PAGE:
Cable & Wireless, having reorganised into two chunks and taken the unusual step of sacking several thousand customers, has been looking happier of late. So obviously it's time to cash out before anyone notices; they're looking at splitting up the two new divisions and floating them both. Interestingly, the UK half of the company has been renamed "EAU", for "Europe, Asia, and the USA"; the other half is now called "International", presumably because EAU is insufficiently so in itself. We haven't seen corporate geography as odd since Vodafone created a European division that didn't include France.

Meanwhile, it appears that data transfer from the Hubble Space Telescope costs less per bit than SMS; if you haven't yet realised that your fat margins are almost entirely economic rent that the OTT-ers will compete away quick smart, this should be a red-flashing screamer warning that it's time for new forms of voice and messaging.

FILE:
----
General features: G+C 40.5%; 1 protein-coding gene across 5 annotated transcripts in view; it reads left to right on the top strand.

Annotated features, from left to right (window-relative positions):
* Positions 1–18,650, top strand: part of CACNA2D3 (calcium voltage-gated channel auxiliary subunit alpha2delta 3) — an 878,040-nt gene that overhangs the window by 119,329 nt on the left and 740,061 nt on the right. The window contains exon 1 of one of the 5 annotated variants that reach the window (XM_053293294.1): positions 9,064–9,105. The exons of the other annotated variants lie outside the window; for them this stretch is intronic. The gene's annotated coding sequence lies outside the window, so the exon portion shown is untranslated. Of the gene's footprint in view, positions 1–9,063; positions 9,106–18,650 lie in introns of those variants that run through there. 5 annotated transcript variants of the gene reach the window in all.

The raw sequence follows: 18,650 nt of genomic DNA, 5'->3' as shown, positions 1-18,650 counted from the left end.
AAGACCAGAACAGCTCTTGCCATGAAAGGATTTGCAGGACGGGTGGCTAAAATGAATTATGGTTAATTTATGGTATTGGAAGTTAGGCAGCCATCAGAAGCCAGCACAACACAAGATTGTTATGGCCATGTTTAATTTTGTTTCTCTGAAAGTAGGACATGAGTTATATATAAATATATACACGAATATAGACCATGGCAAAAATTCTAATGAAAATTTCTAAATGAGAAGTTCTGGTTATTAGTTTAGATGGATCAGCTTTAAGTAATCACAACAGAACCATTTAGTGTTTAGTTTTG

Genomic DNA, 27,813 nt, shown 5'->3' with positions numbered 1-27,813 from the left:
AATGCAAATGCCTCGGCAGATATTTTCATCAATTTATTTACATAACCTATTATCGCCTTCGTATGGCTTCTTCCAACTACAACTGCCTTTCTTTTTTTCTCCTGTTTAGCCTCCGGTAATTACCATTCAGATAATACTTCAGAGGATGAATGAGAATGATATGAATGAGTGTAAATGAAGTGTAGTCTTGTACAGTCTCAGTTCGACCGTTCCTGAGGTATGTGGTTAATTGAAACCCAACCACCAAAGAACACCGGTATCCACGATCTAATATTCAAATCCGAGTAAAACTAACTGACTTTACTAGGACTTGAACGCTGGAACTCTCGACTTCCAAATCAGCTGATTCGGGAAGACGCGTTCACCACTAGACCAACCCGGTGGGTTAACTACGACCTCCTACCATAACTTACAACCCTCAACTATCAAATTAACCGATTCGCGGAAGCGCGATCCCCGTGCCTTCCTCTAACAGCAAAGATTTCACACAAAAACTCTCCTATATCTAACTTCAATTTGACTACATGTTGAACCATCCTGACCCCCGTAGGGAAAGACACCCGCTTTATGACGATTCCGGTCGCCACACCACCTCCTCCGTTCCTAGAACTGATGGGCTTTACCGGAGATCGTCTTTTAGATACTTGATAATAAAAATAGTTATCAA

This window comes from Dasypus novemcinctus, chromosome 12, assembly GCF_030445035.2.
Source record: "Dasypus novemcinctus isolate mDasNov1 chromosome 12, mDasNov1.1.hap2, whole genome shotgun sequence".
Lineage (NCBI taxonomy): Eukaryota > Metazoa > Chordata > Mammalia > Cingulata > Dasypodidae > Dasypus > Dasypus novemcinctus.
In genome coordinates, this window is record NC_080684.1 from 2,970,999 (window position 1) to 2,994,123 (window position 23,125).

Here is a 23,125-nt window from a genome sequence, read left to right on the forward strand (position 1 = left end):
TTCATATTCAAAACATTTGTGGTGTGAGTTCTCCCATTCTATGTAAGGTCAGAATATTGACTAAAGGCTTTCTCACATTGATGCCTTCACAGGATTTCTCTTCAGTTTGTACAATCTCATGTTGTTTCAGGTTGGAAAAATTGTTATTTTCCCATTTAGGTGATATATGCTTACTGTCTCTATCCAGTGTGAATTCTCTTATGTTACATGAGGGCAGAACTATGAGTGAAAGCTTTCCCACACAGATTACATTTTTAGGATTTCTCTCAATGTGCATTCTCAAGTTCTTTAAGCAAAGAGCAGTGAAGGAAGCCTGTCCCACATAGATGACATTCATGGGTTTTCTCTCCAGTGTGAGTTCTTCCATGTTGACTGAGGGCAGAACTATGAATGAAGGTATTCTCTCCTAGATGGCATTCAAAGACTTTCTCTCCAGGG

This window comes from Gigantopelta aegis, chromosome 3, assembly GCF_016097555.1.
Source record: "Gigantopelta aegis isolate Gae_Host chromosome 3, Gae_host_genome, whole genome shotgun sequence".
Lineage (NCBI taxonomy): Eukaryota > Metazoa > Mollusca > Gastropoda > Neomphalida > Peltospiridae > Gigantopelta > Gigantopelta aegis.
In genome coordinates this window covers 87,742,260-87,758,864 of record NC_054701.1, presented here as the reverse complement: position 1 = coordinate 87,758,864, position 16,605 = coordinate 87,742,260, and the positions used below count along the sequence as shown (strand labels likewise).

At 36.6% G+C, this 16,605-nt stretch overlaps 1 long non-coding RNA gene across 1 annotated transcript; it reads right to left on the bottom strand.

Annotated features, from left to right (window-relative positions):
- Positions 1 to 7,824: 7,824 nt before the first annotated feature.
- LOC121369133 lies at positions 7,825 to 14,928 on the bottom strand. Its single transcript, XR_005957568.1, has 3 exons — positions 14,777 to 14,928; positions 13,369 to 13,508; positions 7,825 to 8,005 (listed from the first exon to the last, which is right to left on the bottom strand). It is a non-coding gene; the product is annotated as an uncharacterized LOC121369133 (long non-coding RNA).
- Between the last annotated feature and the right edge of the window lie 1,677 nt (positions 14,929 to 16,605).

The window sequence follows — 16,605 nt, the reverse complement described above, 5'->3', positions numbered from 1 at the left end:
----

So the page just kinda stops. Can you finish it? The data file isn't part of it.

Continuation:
Qualcomm has bought a spot of UK radio spectrum, which RCR News reckons it wants for "testing" purposes. Well, it could have something to do with their strategic relationship with Sky, right? Not that anyone else in Europe is at all interested in MediaFLO. In other mobile TV news, Korean vendors have joined a new standards body in the US; just what the industry needs.

Sprint-Nextel, wmeanwhile, announced the launch of their Mobile WiMAX network in Washington D.C and Baltimore, which is presumably why they're reported to be after a ton of Gigabit Ethernet switches. Sprint also announced, with considerably less razzamatazz, that it had lost over a million subscribers in the first quarter. Not just that; the Telco USSR faces the final insult, as its spun-off landline arm Embarq announced it was taking its trade elsewhere.